Legions Of Pestilence – Snippet 42

“I was braced for that. But it’s not right for Mel to die. It’s not right, do you hear me? Not right. Why him and not me? I’m the one who’s been working at the clinic, seeing patients. He’s just been walking around ‘inspecting’ things.”

Gus nodded.

“It’s not right!”


Because Monsieur Gaston’s raid on Merckweiller-Pechelbronn was a violation of USE territory, Nils Brahe and Derek Utt called more contingents, amounting to four full regiments, into the Province of the Upper Rhine to assist with the military clean-up and plague quarantines.

This meant, of course, that four more regiments would be exposed to active plague conditions and would have to be quarantined after their immediate duty was over to ensure that they did not carry the contagion back to Mainz and Fulda.

This all, of course, complicated the issues of food supplies, provisions, and living quarters again.

But it also provided enough margin that they were able to spare prevention squads for Aldringen.


“Damn it, Garand.” Matt Trelli threw himself off his horse. “Get away from her. We’ve managed to pen up the rest of this batch of peasants for quarantine, but there’s a reason the villagers left her here. She’s already sick with the plague. Dying. There’s nothing we can do.”

The rest of the troop seconded him, raising a great noise and fuss.

Jeffie looked up from where he was kneeling. “She’s a little girl. You can’t just ride off and abandon a little girl.”

“I damned well can,” Matt said. “I was at Kronach. I’ve been on the plague-fighting front for a long time now. The Padua doctors are right. When it comes to epidemics, you have to be cruel to be kind. She’s going to die, no matter what we do.”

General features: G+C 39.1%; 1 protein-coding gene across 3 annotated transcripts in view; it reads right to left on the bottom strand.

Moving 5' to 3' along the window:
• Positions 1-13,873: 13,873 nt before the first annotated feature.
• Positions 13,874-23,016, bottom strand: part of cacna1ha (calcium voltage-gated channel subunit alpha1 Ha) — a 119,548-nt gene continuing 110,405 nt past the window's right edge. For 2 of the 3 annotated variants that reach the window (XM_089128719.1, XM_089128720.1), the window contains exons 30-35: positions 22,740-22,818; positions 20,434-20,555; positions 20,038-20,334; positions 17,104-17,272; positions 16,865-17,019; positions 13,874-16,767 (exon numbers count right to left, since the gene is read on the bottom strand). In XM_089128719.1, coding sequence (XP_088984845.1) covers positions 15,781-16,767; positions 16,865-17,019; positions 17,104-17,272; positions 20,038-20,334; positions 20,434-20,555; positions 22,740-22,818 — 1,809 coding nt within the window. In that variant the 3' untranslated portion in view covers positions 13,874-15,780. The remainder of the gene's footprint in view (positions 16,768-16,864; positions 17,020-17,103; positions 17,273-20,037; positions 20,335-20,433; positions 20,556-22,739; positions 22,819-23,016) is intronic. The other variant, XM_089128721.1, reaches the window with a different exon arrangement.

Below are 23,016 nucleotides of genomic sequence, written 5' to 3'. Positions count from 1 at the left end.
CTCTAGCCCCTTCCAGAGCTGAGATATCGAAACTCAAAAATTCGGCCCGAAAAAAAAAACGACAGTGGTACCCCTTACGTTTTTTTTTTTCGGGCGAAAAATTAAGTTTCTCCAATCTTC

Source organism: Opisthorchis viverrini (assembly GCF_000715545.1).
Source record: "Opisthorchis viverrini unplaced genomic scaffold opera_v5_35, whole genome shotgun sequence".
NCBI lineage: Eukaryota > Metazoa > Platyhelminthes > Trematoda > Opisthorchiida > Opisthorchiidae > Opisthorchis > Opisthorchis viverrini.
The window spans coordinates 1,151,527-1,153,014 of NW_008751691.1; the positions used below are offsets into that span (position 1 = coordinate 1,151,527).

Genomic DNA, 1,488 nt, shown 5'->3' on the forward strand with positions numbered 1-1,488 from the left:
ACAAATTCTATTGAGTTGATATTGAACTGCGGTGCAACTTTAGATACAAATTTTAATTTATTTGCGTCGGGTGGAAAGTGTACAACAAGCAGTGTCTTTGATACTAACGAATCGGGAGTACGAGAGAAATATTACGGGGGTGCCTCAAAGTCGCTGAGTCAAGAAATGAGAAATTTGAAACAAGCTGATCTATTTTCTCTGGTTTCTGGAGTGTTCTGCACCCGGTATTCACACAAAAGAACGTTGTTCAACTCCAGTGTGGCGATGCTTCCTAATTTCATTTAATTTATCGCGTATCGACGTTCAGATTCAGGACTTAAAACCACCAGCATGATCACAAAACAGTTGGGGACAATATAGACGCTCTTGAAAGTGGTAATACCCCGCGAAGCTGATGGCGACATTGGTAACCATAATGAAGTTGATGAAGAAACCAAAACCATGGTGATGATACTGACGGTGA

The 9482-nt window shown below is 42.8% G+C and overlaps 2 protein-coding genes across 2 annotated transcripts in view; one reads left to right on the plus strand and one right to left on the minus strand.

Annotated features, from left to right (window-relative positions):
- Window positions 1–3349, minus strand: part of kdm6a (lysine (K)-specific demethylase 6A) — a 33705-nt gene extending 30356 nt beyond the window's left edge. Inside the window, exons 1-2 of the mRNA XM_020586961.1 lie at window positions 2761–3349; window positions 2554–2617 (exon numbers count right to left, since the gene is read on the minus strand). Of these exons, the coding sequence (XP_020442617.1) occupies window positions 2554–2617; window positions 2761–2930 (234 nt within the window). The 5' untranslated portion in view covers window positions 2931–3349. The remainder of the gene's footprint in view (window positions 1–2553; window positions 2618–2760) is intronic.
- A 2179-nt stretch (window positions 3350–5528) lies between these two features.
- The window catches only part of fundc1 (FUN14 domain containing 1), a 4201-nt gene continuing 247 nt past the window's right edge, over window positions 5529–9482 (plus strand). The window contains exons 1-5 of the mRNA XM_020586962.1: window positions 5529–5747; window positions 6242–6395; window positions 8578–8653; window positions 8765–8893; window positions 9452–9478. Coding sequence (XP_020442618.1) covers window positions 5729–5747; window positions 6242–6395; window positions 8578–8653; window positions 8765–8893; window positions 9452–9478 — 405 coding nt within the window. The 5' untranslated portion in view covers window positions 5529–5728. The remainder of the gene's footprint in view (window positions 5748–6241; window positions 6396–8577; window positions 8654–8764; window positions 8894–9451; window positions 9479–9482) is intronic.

“She doesn’t have to die alone.”

Matt glared at him. “What about Gertrud and the baby?”

“There’s no way in hell that I can go back and look my own wife and child in the eye if I knew that over here, I left this little girl to die alone.”

“The whole damned Duchy of Lorraine is full of little girls who are dying alone. You’re just not looking them in the face. Do you know what it’s like to die of plague?”

“Hell, yes, I know what it looks like to die of plague. I watched my father-in-law die of it a couple of weeks ago, remember. Give me the damned mask and gloves and leave me here.”

Trelli climbed back on his horse, throwing down the sanitation packet. The rest rode off.

“What’s your name, honey?” Jeffie asked. He poured a little home-made sugar/saline energy drink from his canteen into her mouth.

“Barbeline, mon capitan. Barbeline Cayel.”

“Well, Barbeline. Do you like to listen to stories? Once upon a time…”


August 1635

“Utt refused to report Garand as a deserter,” Matt wrote to Marcie in frustration. “Officially, he’s ‘missing and presumed dead.’ That’s what we radioed over to Fulda, for what comfort it may be to his wife, considering that she’d already lost her dad. If you ask me, he’s out in the woods somewhere, or at least his body is, dead as a doornail. This sort of thing comes close to driving me nuts. Maybe you’re right, that a lot of us are too squeamish to survive down-time in the long run. Denver Caldwell died yesterday, along with six down-time soldiers from Utt’s regiment and seventeen refugees. I never knew him much. He was a couple of years younger than we are, different churches, and he didn’t go to college. He married a down-time girl over at Fulda Barracks.”


“Damned cat,” Matt Trelli said. “Ran right between my legs. I hate cats.”

“He’s been hanging around ever since Joel died,” Derek said. “I’m not too fond of him, myself. I throw him some scraps now and then, but don’t let him indoors the way the others did. Sometimes he sneaks in–he seems to think he has a right to live inside. He was Andrea Hill’s.”

“Well, keep him away from me. I hate cats.”

“He ducked under the bed. I’ll roust him out later. How many have we lost today?”


“…formal letter of consolation from General Nils Brahe to the administration of the State of Thuringia-Franconia on the death of Colonel Utt,” Robert Herrick read from the pulpit of the Episcopalian church.